It is lions roaring softly in the distance, hyenas “laughing”, frogs riveting and insects by the millions doing what they do; and in the morning, it is the glorious sunrise behind the clouds and acacia trees for silhouette emphasis along with the sounds of the birds warbling and chirping as you sip your coffee brought to you by one of the staff as you greet yet another new day. All of these, and more, we called the “Serengeti Serenade”.
And of course, Africa is the people – and not just the incredibly friendly and very capable staff at all the lodges who will always greet you in the morning and at the end of a long day of game driving with a hearty “Jambo!”, who will wait on you hand and foot and see to your every need and who will make sure that all the safety protocols are in place and adhered to for your peace of mind and comfort. (As a side note here: tip generously if you can. These warm and wonderful people go out of their way to make your trip exceptional and deserve to be rewarded. It will make you feel good to know that you’ve helped them in some small way.)
It’s also the people you will see on the streets of the small villages as you pass through…especially the schoolchildren in their crisp uniforms, who will smile and wave as you drive by. It is the people who for hundreds of years have lived by tradition.
You can, and most likely will, take thousands of photos. But occasionally, be sure to just put your camera down so you can just look, listen and breathe it all in. Immerse yourself in the moment. I will never reveal just how many photos I personally took during our 14 days, but it was a lot (!), but I still made myself take time to just let myself go and experience what surrounded me in all directions. And your guide will make sure that you do.
He truly wants you to live and embrace your experience every moment that is the very essence of Tanzania. He loves his country and all the mysteries and wonders it holds. And remember, your advantage is that this is a PRIVATE safari, so your time is YOURS…you don’t have to share it with anyone else! (Another footnote here: do not skimp on memory cards or batteries for your cameras. Take plenty!) You will have a 360 degree view from the top of your vehicle, so you will have no excuses!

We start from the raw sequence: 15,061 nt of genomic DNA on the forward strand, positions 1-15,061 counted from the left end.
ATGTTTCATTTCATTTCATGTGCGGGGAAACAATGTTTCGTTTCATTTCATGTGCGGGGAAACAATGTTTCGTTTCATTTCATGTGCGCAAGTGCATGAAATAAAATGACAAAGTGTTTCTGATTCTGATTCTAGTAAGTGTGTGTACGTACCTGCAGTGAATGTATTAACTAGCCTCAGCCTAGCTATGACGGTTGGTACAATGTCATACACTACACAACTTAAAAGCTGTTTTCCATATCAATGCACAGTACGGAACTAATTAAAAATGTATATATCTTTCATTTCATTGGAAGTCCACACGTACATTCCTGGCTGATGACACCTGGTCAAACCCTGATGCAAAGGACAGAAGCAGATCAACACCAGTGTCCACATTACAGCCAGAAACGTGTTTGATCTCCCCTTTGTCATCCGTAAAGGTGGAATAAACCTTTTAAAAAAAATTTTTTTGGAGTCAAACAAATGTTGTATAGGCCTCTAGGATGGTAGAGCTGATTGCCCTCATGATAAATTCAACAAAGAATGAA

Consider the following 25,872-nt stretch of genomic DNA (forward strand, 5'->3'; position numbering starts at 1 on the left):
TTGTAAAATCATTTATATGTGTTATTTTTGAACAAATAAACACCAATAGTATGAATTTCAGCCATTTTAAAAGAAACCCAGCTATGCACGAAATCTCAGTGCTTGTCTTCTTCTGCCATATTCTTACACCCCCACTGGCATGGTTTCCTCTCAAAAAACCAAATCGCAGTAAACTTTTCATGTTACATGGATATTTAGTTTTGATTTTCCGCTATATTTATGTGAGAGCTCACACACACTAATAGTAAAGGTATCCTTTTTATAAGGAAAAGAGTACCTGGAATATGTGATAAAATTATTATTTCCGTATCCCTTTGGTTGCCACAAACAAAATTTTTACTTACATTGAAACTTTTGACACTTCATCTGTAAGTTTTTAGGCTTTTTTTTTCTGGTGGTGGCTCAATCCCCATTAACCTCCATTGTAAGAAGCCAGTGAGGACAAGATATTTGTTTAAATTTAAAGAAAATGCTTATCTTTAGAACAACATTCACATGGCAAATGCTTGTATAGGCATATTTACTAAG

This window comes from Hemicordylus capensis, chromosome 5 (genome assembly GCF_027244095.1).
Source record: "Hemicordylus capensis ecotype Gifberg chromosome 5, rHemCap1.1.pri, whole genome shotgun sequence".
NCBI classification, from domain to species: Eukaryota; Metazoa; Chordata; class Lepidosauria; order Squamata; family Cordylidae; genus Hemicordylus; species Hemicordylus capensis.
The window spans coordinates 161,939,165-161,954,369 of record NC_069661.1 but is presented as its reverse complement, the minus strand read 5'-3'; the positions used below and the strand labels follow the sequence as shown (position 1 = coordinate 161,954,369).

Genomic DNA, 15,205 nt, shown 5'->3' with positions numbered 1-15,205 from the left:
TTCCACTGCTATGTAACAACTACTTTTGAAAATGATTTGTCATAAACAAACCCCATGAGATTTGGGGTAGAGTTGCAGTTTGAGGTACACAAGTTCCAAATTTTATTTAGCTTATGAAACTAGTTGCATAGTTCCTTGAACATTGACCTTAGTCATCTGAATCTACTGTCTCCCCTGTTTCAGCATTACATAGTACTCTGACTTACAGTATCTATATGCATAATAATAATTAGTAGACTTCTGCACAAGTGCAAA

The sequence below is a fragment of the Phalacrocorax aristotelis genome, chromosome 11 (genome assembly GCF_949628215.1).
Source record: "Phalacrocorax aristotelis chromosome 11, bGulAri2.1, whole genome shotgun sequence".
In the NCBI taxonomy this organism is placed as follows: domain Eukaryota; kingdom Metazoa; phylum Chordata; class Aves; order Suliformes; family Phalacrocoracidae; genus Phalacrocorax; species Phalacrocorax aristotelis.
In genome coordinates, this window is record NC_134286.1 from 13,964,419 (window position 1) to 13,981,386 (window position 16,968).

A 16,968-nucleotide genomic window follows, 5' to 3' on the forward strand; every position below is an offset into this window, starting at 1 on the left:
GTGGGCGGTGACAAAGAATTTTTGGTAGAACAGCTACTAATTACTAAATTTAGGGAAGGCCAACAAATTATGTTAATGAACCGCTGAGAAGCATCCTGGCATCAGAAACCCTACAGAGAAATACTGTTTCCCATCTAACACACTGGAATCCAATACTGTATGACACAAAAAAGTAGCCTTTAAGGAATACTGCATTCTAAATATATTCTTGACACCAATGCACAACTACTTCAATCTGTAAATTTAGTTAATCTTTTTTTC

All of it … ALL of it … impacts you at the most visceral level. It truly leaves you changed forever. You will come to understand all that is RIGHT with the world and see it in a whole new perspective. You will come away with an understanding of what is truly important. It is just that special. And you will most definitely say, “I am coming back!” We are already talking about doing just that.
And when you leave this enchanted continent that is in many ways raw and unspoiled, you won’t be able to help but notice that you have personally changed and become more aware in ways that is not easy to describe. You will have experienced Mother Nature at her most profound. It will be then that you fully understand the meaning of the phrase that you will have heard over and over, “Hakuna Matata”… which basically mean, “in Tanzania, you have no troubles, no worries.” And it’s true.
So our advice? Just GO! Don’t wait. You will not for a moment regret it. Your adventures will be completely different from ours, but they will be unique and special. You will be pampered, you will be safe, and you will have checked off the most amazing Bucket List item ever. In our humble opinion, Tanzania truly is The Greatest Show on Earth and is not to be missed.
Nina I. and Mark C.
San Jose, California
Safari Dates: April 17, 2021 to May 01, 2021